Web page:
“The only way I could see a young child getting anything out of this is if an adult who really, really cared about what was in this book was sharing it with them, maybe bit by bit and talking about it with them in terms they could understand,” Horning said, after looking through the first few pages. “I would say 6-year-olds aren’t really thinking about success, not in big lofty terms.” So, in all likelihood, reading a book like this to a 6-year-old is going to do more for the parents—in giving them the feeling that they’re setting up their child for success—than the kid.
Perhaps Principles for Success is a better fit for older kids. “When they get to be 10, in that vicinity, they’re reading it to themselves; high-school kids fully get it,” Dalio told me, based on his communications with parents and teachers on social media. He thinks of his book as an attempt to compensate for what he says traditional schools don’t teach. “We learn math, we learn science, we learn all sorts of things [in school], programming. We learn, learn, learn,” he said. “But principles about how to approach life well are not taught." (He has made Principles for Success available for free to teachers, and the proceeds from sales of the book will go to DonorsChoose, an educational charity.)
Horning noted the popularity of graphic novels among teens, and said that she thought the book, given that its aesthetic doesn’t scan as being for young children, could be “something you would give to someone graduating from middle school or high school—a sort of Oh, the Places You’ll Go! type of book.” That said, she added, teens “are not terribly known for taking advice from adults, especially Boomers.”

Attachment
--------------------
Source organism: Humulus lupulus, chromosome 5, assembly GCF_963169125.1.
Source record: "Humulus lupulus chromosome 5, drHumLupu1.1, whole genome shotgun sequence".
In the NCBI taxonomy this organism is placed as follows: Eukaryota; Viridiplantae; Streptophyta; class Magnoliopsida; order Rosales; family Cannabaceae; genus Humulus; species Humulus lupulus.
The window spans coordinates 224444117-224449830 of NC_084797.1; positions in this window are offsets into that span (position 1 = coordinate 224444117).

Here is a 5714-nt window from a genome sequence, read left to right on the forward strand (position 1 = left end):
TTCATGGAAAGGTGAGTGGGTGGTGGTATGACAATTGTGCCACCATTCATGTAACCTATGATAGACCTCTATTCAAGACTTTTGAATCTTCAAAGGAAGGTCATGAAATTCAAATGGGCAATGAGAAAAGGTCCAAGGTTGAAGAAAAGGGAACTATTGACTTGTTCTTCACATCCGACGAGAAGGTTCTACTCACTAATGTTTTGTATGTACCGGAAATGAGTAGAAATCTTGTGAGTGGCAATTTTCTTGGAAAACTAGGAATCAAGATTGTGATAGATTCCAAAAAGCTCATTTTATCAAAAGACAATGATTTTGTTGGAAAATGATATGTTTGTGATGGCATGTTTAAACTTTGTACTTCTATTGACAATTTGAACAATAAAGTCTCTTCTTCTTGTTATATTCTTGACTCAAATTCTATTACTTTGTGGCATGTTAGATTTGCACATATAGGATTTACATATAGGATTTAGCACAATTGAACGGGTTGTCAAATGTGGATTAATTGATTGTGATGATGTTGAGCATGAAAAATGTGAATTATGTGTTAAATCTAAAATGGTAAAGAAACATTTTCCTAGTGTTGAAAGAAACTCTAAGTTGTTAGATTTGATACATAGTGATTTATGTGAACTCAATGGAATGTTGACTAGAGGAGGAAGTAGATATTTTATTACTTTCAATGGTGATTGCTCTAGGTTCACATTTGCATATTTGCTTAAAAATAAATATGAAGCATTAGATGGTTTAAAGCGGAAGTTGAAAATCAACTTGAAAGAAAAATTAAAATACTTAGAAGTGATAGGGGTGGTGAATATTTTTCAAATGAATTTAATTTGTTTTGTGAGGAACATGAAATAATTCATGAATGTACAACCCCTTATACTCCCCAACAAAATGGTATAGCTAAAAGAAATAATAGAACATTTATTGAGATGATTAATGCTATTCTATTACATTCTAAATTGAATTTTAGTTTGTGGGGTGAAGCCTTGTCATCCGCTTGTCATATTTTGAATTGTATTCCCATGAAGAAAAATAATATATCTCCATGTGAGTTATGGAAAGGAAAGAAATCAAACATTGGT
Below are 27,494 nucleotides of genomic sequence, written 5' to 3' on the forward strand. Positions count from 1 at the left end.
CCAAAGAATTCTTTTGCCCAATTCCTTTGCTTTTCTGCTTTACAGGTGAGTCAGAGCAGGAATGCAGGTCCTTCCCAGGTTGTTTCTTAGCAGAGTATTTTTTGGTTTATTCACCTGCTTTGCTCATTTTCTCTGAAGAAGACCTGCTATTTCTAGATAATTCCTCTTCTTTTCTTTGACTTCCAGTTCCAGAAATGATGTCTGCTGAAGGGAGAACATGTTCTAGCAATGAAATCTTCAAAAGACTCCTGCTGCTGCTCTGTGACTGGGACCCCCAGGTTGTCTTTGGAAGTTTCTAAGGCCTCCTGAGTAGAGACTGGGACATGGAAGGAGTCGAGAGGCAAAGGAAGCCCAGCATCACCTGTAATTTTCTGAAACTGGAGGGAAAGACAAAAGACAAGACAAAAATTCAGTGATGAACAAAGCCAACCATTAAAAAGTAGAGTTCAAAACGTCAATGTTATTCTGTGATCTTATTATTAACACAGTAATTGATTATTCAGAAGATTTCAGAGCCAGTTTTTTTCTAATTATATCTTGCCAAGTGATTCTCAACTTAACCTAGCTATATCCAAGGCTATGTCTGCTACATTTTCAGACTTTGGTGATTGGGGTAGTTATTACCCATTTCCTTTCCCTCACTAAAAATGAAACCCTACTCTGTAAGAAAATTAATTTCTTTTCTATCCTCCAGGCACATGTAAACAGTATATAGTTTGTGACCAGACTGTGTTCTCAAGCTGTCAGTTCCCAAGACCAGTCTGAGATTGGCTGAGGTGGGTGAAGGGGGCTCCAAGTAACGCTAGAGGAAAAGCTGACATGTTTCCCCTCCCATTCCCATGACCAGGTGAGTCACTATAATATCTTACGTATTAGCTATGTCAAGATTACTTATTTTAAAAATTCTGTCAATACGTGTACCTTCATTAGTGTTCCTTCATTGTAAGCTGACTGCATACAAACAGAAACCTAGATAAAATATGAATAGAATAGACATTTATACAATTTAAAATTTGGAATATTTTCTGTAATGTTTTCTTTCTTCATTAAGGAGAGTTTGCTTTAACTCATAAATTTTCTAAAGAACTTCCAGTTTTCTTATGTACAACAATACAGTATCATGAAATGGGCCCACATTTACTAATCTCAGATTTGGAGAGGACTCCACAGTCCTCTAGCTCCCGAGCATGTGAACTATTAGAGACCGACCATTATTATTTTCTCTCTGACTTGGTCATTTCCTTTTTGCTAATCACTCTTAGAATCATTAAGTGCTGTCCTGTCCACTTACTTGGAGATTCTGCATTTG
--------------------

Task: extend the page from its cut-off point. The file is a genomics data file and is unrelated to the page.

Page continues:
If the book is too complex for young kids to fully grasp, and if older kids might be hesitant to follow its advice, maybe it works best as a SparkNotes-esque simplification of the 600-page Principles for success-hungry but time-crunched adults. “I’m finding that adults at any age find it helpful,” Dalio said, though he noted that the original text is much more thorough.
Adults reading Principles for Success would indeed miss out on some of the ideas in Principles, particularly some of its harder-edged material. In that latter text, Dalio compiled more than 200 axioms that he came up with while running Bridgewater Associates, a highly profitable hedge fund with an unorthodox, sometimes adversarial culture of “radical transparency.” It’s no surprise that some of those principles didn’t make the “all ages” cut; nuggets such as “Evaluate accurately, not kindly” and “Be willing to ‘shoot the people you love’” would probably go over better in meetings than at storytime (and even then, only barely).
Some of this bluntness seeps into Principles for Success, particularly in a “life arc”—presented as a checklist—at the end of the book that’s meant to prompt readers to think about the milestones that could be ahead of and behind them, such as being born, starting first grade, falling in love, going to college, getting a job, getting married, and having kids. The life arc, though, does not hold back on the gloomier aspects of getting older. It includes “friends die,” “spouse dies,” “have deadly illness or accident,” and, finally, “fight to live” and “pass away.” (Radical transparency can be kind of a bummer sometimes.)